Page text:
Ten Facts About Salmonella

Salmonella is one of the most common causes of food poisoning with tens of millions of people being struck down with the bug around the world each year.

Stricter controls within the poultry and egg production industry have led to a steep drop in cases in the last 15 years but it is still causes the most hospital admissions with around 2,500 each year.

Read on for 10 facts about Salmonella and how you can make simple lifestyle changes to help reduce the risk of catching it or spreading it to other people.


1. The rod-shaped Salmonella bug is usually found in the digestive system of farm animals, which means it can affect meat, poultry, eggs and unpasteurised dairy products. 


2. If the bacteria finds its way into a water supply or soil, through sewage or manure, then shellfish, fruit and vegetables can also become contaminated.


3. As well as catching a Salmonella infection through our food, tortoises and terrapins can also carry the bacteria.


4. Food poisoning cases caused by swallowing Salmonella infected food usually take around 12-72 hours to develop and the most common symptoms you’ll likely suffer from are diarrhoea, stomach cramps, vomiting and fever for about 4-7 days.


5. Once your symptoms have stopped you might still be able to infect other people, so avoid going back to school or work for another 48 hours to make sure the infection has passed.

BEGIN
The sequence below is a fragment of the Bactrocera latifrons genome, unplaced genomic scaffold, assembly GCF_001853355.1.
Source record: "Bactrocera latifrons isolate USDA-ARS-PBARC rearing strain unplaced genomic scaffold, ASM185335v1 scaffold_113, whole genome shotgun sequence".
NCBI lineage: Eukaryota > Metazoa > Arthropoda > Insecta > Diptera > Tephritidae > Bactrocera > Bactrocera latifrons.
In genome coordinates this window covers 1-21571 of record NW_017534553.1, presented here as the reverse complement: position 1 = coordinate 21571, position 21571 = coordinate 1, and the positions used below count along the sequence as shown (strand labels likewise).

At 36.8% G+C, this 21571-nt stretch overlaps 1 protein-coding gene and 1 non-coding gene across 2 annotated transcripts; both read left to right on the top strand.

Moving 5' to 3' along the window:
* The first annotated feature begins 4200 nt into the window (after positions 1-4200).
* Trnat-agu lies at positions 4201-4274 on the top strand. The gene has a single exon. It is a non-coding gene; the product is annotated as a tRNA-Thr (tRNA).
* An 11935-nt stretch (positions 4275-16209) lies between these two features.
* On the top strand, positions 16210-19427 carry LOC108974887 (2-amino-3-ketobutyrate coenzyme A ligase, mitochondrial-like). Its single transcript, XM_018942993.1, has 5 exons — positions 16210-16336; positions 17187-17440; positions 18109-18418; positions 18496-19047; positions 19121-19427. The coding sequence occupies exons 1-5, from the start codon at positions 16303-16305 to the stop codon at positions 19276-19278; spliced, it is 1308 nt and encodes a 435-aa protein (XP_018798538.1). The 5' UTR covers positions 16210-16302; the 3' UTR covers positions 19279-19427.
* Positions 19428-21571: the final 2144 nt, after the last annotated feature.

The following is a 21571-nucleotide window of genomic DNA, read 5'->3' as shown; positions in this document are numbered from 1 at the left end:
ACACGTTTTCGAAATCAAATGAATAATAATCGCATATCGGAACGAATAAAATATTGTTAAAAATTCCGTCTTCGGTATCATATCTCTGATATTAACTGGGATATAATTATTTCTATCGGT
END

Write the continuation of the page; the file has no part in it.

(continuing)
6. As with most bouts of mild food poisoning, the most recommended treatment is to rest and stay hydrated, making sure you eat plain foods when you feel better. 


7. More severe cases can be treated with antibiotics but there have been instances of antibiotic-resistant strains of Salmonella emerging in recent years.


8. The best way of avoiding food poisoning caused by Salmonella is to make sure you wash and dry your hands thoroughly with soap and water after going to the toilet, before and after handling raw food, before eating and after working in the garden.


9. Safely preparing food is another key to preventing Salmonella food poisoning.  Wash your fruit and vegetables before eating and keep raw and cooked food separately, making sure that raw foods are kept in the bottom of the fridge to limit the bacteria spread. 


10. When cooking food, make sure that it is piping hot in the centre and that chicken is cooked all the way through until the juices run clear.  After preparing food, thoroughly clean your kitchen surfaces and any chopping boards or utensils that you might have used.


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Image: CDC

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